This email address is being protected from spambots. You need JavaScript enabled to view it.

Maude Abbott

Dr. Maude Seymour Elizabeth Abbott was among one of the first Canadian women to receive a higher education. She had wanted to study medicine at McGill but was forced to settle for Bishop’s University as she lived in a time where society was only just beginning to accept women who wanted to practice medicine. Despite the barriers set before her, Dr. Abbott succeeded in her studies and became a universally respected pathologist.

Born on March 18th, 1869, in Saint Andrews East, Quebec, Dr. Abbott did not have an easy life. Without parents present to raise her, she and her sister were legally adopted by their maternal grandmother. In 1890, she graduated from McGill University with a Bachelor’s Degree from the Faculty of Arts but was not permitted to complete her M.D. there. She moved to Bishop’s University and received her M.D., C.M. with honours in 1894. She was the only woman in her class. She also received the Chancellor’s Prize, and Senior Anatomy Prize for having the best final examination.

After her studies, she returned to Montreal and practiced medicine, opening her own practice and working with the Royal Victoria Hospital. She even became the first woman to be nominated and elected into the Montreal Medico-Chirurgical Society. She later opened an independent clinic for the treatment of women and children and it was there that she did most of the first-hand research in pathology that led to her becoming a world authority on heart defects. She was eventually invited to write a chapter on ‘Congenital Heart Disease’ for Dr. Osler’s System of Modern Medicine. The article she produced is one of the things that caused her to be recognised as an expert in her field.

She was eventually awarded a honorary medical degree by McGill and was made a lecturer in Pathology, this happened 8 years before the university even began accepting women into the faculty of medicine as students. In 1925, she became an Assistant Professor at the university and remained there until her retirement in 1936.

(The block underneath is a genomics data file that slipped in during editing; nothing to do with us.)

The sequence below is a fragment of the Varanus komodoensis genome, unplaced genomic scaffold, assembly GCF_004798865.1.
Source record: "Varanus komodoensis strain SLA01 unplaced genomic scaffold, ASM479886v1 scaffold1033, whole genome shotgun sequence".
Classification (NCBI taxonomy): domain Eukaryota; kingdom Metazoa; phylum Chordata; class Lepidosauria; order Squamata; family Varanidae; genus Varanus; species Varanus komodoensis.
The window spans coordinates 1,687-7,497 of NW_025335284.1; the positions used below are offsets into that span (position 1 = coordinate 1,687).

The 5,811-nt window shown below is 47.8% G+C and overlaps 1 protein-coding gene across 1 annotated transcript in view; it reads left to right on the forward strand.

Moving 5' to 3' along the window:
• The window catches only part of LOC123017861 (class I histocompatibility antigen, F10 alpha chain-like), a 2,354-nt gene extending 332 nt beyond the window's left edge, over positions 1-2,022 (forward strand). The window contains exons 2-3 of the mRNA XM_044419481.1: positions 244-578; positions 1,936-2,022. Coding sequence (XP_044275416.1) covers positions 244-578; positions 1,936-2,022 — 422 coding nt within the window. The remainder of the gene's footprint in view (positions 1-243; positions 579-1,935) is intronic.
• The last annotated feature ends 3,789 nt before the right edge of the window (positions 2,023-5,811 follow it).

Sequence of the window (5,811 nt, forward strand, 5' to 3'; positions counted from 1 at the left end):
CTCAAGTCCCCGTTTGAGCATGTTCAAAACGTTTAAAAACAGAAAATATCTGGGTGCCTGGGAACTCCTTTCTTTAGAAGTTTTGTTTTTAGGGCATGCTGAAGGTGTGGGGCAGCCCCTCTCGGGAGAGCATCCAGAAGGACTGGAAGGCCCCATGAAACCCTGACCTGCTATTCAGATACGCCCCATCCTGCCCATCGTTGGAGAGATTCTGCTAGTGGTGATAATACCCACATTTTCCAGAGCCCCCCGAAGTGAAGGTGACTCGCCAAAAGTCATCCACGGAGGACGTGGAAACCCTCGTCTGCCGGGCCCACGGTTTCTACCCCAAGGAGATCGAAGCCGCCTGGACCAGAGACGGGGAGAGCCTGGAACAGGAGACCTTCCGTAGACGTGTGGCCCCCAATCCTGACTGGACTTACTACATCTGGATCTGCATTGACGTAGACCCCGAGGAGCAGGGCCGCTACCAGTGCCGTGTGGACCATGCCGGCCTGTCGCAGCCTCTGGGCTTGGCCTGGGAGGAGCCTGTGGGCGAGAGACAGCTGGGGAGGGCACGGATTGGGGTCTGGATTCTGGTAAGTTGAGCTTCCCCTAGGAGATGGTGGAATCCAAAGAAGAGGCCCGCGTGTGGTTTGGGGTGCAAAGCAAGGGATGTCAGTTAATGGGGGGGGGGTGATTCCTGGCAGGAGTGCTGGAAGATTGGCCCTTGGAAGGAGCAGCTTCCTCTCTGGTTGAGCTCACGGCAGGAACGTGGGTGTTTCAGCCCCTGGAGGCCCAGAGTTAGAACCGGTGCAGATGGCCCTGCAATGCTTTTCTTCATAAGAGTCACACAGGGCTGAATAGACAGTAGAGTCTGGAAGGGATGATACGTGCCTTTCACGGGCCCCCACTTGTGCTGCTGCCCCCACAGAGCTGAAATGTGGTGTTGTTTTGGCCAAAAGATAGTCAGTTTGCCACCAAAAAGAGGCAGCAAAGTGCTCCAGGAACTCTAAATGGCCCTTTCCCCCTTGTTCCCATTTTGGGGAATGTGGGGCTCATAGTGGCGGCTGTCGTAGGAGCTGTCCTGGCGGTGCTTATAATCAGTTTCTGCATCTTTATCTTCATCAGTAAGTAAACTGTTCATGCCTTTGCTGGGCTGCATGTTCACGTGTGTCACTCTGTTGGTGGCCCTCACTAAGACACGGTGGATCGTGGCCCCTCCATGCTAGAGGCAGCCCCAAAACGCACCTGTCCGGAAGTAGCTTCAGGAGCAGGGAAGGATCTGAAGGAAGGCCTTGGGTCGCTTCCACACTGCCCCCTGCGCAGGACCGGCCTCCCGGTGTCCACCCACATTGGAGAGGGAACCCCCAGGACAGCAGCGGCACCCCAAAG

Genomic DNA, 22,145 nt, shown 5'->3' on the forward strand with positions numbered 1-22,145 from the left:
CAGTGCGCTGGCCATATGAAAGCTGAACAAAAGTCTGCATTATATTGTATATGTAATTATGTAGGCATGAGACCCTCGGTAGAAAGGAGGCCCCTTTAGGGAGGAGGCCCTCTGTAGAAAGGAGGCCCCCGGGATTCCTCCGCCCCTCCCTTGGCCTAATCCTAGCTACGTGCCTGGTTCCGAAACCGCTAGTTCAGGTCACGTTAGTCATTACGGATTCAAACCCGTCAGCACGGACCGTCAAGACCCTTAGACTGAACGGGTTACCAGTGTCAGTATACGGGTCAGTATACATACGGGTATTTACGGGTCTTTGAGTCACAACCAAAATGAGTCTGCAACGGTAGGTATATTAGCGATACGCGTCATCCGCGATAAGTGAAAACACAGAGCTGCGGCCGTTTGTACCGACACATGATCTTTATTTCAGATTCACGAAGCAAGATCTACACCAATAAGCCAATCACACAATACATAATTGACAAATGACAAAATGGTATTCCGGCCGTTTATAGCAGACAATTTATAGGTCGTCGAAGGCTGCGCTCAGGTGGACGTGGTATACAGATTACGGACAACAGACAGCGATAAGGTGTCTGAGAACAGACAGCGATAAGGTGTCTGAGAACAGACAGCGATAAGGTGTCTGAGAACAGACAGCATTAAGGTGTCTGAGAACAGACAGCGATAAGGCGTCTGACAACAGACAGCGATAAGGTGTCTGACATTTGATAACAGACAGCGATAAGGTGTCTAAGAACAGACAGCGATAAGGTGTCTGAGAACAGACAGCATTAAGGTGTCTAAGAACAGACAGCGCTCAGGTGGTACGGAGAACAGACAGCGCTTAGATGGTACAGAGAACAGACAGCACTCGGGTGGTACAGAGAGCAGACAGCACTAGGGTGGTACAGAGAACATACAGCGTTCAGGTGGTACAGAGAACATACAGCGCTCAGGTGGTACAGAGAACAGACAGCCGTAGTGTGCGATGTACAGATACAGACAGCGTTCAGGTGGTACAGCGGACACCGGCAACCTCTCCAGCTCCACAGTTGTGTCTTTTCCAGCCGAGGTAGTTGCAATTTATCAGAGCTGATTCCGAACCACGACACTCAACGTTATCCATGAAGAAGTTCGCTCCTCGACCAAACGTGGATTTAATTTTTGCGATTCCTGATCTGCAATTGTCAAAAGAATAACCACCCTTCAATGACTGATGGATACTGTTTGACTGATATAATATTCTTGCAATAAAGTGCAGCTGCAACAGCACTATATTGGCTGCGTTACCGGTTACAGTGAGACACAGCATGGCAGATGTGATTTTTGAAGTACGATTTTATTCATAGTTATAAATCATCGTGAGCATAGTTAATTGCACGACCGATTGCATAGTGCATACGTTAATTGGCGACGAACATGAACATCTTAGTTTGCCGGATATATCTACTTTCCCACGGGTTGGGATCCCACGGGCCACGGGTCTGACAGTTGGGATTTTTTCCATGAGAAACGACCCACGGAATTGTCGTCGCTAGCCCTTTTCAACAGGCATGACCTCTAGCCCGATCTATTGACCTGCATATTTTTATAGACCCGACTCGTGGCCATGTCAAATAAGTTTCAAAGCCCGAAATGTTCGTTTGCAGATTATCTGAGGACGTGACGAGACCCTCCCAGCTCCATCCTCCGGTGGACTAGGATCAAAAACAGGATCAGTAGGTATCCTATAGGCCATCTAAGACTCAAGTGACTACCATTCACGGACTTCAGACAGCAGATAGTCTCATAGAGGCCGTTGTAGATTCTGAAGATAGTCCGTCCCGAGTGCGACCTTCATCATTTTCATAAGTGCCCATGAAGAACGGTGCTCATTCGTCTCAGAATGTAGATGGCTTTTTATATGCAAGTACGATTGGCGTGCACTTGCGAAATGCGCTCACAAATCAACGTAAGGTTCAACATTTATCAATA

In addition to her contributions to the field of medicine, Dr. Abbott was one of the founders of the Federation of Medical Women of Canada and of the International Association of Medical Museums. She was the curator for the McGill Pathological Museum for many years. Dr. Maude Abbott died in 1940 in Montreal and is remembered posthumously through her many works. In 1943, she was the only Canadian and the only woman painted into Diego Rivera’s famous mural commemorating the innovators of cardiology.

 

Sources:

http://www.thecanadianencyclopedia.ca/en/article/maude-abbott/ 

http://cdnmedhall.org/inductees/dr-maude-abbott 

https://en.wikipedia.org/wiki/Maude_Abbott 

http://www.biographi.ca/en/bio/abbott_maude_elizabeth_seymour_16E.html 

Image Source: Wm. Notman & Son., McCord Museum. Taken from http://collections.musee-mccord.qc.ca/en/collection/artifacts/II-103172

Through outreach and professional development activities, research, partnerships, thought leadership and online initiatives, we work with industry and academia to educate on the value of diversity for innovation, to inspire women to thrive and to celebrate the contributions of women in science and engineering.
For Inquiries :
This email address is being protected from spambots. You need JavaScript enabled to view it.

Twitter Feed